ABC in ‘Increasingly Strong Position’ to Earn NFL Broadcast Rights
Football could be returning to ABC on a regular basis.
The original home of Monday Night Football and an NFL mainstay for over 30 years, ABC hasn’t held the NFL rights since 2005. ESPN obtained the Monday Night Football rights beginning in 2006 and has held them since.
With the exception of a rare simulcast, ABC hasn’t factored much into NFL broadcasting since ‘MNF’ left. That could change as soon as 2021.
ABC aired NFL games from 1970-2005
The story of the NFL can’t be told without broadcast rights and everything that happened on Monday Night Football.
From the famous trio of Frank Gifford, Howard Cossell, and “Dandy Don” Meredith to Al Michaels and John Madden, ‘MNF’ was a mainstay for decades.
In the days before Michaels and Madden — and later, Cris Collinsworth — called Sunday Night Football on NBC, ‘MNF’ served as the NFL’s premier weekly game.
Many of the NFL’s signature moments happened on the original Monday Night Football. Packers legend Brett Favre threw four touchdowns in 2003, a day after his father died.
Raiders running Bo Jackson bowled over Seahawks linebacker Brian Bosworth on a 91-yard touchdown in 1985. It was on a Monday night that Howard Cossell told a national audience that John Lennon of the Beatles died in December 1980.
The network has aired some NFL simulcasts in recent years
In 2006, the NFL broadcasting world changed. ESPN, which owned the rights to Sunday Night Football, obtained the Monday night rights.
In return, NBC took over the Sunday night rights. That left ABC without NFL games for the first time in over 45 years.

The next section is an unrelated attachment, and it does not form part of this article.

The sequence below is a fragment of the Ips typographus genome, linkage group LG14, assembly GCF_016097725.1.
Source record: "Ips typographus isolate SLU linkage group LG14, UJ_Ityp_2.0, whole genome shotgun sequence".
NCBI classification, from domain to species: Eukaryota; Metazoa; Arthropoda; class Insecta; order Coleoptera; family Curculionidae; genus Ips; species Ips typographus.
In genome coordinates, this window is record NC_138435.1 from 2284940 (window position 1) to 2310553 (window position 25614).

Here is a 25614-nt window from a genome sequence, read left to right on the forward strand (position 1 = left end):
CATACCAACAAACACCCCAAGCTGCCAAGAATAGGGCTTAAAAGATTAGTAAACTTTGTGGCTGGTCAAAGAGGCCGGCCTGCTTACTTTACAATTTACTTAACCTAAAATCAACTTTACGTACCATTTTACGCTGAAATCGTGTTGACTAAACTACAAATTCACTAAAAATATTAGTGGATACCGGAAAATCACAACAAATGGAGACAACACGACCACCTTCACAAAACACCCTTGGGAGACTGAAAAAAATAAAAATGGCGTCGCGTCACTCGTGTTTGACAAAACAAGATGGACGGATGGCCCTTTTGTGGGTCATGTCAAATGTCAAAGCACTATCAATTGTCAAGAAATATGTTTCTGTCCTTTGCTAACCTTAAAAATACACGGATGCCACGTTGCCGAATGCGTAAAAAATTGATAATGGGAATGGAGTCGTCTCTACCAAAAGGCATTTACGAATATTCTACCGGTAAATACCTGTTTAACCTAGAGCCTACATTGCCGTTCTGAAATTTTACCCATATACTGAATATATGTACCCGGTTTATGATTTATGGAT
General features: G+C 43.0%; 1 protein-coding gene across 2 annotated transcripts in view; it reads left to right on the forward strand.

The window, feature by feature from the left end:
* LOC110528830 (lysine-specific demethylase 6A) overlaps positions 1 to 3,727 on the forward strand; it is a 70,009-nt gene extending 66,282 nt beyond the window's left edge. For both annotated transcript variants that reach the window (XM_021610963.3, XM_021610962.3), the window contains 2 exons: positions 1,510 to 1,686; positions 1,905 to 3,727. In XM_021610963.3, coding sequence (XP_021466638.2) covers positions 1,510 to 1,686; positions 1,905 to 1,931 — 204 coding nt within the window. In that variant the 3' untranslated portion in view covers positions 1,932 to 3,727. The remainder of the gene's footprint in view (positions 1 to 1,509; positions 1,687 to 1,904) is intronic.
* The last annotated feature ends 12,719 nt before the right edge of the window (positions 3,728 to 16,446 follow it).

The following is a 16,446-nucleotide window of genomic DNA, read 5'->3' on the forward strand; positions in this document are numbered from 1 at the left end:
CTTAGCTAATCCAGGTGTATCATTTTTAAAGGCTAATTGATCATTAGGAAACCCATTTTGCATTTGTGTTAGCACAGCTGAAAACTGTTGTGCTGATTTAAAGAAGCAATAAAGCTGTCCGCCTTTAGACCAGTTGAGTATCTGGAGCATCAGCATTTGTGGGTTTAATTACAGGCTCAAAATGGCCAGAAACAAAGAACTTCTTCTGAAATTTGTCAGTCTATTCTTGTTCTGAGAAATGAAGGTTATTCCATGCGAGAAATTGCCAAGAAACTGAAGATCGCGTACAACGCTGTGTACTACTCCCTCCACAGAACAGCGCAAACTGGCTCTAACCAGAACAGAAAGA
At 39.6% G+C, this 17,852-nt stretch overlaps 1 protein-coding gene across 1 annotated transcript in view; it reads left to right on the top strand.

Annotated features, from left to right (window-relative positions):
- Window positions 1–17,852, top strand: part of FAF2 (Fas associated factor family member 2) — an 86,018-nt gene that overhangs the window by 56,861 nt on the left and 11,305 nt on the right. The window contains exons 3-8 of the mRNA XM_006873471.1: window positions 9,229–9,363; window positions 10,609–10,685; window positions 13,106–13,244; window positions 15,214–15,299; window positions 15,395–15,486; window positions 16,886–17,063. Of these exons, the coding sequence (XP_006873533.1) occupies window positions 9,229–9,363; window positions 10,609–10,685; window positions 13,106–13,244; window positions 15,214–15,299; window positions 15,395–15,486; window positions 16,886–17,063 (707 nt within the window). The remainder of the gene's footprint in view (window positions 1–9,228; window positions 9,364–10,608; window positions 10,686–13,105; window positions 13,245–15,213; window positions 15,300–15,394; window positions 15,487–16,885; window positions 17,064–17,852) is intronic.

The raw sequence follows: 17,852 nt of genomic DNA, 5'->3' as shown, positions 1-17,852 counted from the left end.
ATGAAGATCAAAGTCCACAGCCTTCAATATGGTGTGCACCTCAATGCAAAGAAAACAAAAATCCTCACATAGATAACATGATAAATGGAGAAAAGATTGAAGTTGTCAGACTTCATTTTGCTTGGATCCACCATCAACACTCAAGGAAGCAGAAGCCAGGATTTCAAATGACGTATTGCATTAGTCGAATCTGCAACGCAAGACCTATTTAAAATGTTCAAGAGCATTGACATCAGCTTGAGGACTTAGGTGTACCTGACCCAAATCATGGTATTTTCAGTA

ABC has occasionally aired NFL simulcasts, both in the form of games and the NFL draft. The first game in the AFC wild-card round has appeared on ABC every year since 2016.
However, the network hasn’t produced its own games since Michael and Madden left for NBC.
ABC is in ‘increasingly strong position’ to air games in 2020
The days of ABC not being involved in the NFL’s broadcasting package could be coming to an end.
Front Office Sports recently reported ABC is an “in an increasingly strong position to score its first live NFL game package in 15 years.”
The site also reported that if ESPN retains the MNF rights, ABC could regularly simulcast or ‘megacast’ those games. ESPN’s rights to Monday Night Football expire after next season.
The ‘megacast’ involves different camera angles and gimmicks. ESPN used megacasts featuring coaches analyzing the game in a studio, a sideline view featuring the sideline commentators and guests, and so forth during the College Football Playoff.
Wesley Hyatt, a Monday Night Football historian, told the site that an NFL rights agreement “would be the nest news ABC could have right now.”
“It would give [ABC] three hours they don’t have to worry about each week. It would give the network some preeminence. Even if they use ESPN announcers and reporters to cover it and brand it that way. Which they will.”
It is not known if ABC will simulcast any games this season.
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